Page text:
Final thoughts: While I enjoyed the books (and all the cameos by other scientists I recognized), it’s not quite something for Mr. Curiosity. Just a little too dry for him at this point. I’ll give him five years and then try it on him. I was amazed how much Rutherford added to the scientific canon, and I didn’t even know it. I vaguely recognized the name (he’s got an element named after him), but I couldn’t have named his accomplishments. The work he did during the war was also interesting, considering what we’ve been learning this year about WWI and WWII.

Title comes from: Someone used the phrase in reference to Rutherford.

Reading challenges fulfilled: 95/100 in my 100 Book Challenge

If you’re interested in purchasing the book, you can click on the cover image or subtitle to follow an Amazon affiliate link to the book and thanks for supporting my blog!

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A Swiftly Tilting Planet by Madeleine L’Engle

Published: 1978

Genre: YA science fiction/fantastical realism

Length: 278 pages

Setting: near the Murry’s house, various times in the past and present

Interest: It’s the third book in the Time Quartet I’m reading to Mr. Curiosity as a bedtime story.

Summary: The world is at a crisis point when Branzillo, the leader of Vespugia, threatens to unleash nuclear weapons. Branzillo seems to be linked to Mrs. O’Keefe’s family and she lays a charge on Charles Wallace to avert the crisis. Charles Wallace is visited by the unicorn, Gaudior. Gaudior takes Charles Wallace through time (but not space) where he goes Within different individuals to help them make the right choices and save the world. It always seems to come down to brother against brother, usually with power and a girl involved. Charles Wallace is able to change the past, using a powerful rune Mrs. O’Keefe told him, and save the present.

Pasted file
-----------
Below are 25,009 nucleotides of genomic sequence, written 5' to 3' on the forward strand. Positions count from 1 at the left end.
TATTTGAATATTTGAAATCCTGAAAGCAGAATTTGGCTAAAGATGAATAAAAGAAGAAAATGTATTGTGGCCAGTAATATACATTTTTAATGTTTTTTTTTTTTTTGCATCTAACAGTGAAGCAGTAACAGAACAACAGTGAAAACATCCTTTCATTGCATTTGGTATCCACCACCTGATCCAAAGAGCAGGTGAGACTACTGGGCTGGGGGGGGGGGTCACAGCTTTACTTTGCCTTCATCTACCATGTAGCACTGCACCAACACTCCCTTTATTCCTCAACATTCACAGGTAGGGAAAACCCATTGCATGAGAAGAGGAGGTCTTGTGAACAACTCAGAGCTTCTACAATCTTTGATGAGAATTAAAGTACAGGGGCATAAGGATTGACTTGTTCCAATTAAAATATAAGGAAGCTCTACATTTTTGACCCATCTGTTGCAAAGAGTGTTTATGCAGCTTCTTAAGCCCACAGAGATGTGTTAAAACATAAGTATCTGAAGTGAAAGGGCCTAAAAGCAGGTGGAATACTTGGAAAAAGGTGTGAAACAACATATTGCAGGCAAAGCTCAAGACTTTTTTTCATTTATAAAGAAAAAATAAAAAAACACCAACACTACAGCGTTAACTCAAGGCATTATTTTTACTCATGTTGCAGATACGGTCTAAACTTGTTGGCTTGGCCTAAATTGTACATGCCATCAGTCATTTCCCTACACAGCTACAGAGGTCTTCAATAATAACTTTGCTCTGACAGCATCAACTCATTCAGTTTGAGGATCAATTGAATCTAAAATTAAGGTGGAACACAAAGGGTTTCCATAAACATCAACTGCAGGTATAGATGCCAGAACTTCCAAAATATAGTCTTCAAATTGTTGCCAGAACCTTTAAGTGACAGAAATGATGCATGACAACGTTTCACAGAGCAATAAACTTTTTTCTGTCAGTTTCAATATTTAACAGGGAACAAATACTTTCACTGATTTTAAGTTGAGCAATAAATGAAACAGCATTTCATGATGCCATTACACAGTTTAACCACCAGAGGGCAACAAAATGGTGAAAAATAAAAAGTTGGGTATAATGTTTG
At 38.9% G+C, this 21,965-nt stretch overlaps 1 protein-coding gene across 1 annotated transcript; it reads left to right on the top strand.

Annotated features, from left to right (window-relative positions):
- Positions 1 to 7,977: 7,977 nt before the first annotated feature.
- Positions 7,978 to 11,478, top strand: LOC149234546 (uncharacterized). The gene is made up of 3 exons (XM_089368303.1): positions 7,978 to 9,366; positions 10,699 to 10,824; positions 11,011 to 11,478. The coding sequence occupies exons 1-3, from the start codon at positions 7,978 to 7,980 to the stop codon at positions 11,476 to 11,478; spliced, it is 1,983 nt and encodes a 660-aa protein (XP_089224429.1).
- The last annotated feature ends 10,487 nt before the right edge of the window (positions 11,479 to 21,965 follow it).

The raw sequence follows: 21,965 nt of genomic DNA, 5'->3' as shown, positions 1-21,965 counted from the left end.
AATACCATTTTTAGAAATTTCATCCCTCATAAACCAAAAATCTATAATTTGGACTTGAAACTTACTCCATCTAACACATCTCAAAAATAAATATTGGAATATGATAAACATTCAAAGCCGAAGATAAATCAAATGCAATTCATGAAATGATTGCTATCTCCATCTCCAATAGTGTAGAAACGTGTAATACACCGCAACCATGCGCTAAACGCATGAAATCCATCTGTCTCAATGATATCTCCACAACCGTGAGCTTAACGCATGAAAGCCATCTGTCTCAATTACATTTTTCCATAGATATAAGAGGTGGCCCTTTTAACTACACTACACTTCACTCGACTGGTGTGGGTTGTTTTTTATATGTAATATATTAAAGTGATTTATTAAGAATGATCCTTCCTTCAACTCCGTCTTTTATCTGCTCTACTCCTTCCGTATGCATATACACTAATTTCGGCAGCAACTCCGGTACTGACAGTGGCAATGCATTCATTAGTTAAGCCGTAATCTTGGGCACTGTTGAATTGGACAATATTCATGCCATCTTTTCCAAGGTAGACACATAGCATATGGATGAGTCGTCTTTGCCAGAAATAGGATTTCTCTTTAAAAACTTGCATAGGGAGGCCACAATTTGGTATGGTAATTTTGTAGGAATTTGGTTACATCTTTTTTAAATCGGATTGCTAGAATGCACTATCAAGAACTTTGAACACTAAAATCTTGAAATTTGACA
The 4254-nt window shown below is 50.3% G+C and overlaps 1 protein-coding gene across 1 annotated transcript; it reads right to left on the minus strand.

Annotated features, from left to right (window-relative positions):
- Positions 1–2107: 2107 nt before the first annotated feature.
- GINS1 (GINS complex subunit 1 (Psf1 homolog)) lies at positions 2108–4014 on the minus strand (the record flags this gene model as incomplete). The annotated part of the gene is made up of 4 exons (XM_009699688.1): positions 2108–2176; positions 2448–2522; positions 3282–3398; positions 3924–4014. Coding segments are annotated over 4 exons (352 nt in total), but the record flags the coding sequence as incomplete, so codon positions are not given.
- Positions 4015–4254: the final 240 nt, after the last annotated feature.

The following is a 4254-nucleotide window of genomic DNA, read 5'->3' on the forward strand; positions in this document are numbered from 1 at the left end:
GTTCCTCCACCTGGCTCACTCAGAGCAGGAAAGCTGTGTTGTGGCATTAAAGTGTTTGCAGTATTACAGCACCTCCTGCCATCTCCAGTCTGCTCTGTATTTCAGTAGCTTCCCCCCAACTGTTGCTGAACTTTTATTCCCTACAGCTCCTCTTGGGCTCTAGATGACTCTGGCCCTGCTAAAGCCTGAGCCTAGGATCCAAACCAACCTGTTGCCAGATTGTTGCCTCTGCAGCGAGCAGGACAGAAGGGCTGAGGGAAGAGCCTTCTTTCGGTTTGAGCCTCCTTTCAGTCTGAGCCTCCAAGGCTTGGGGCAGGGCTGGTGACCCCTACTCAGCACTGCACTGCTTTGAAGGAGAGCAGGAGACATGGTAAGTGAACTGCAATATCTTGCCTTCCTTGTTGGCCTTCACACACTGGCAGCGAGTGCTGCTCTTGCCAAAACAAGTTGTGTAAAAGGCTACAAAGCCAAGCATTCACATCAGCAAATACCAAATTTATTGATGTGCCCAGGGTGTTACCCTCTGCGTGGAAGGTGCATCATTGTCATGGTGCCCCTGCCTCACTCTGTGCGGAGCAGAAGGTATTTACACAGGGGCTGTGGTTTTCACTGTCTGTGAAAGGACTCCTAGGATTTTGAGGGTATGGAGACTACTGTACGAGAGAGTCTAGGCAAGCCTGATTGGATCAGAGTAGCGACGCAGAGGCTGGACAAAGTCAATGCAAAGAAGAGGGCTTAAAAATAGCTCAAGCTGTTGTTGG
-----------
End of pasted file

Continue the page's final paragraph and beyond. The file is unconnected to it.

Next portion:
Final thoughts: I loved reading this book out loud. Even though the chapters are really long, it has such a lyrical quality to the text that makes it a joy to read out loud. The rune that was recited in several parts of the book (and made up the chapter titles) is good enough to turn into a handwriting project for Mr. Curiosity. Besides, it was good to catch up with the Murry family again (L’Engle was one of my favorite authors as a kid).

Charles Wallace again has to use his special abilities to save the world, without really knowing how to do so. L’Engle has the ability to weave the fantastical (unicorns and time travel) into a reality you’re sucked into. Everything doesn’t come out perfect, and we see the tragedies as well as the triumphs in the lives Charles Wallace inhabits. I never did figure out what Charles Wallace changed in the past in order to fix the future.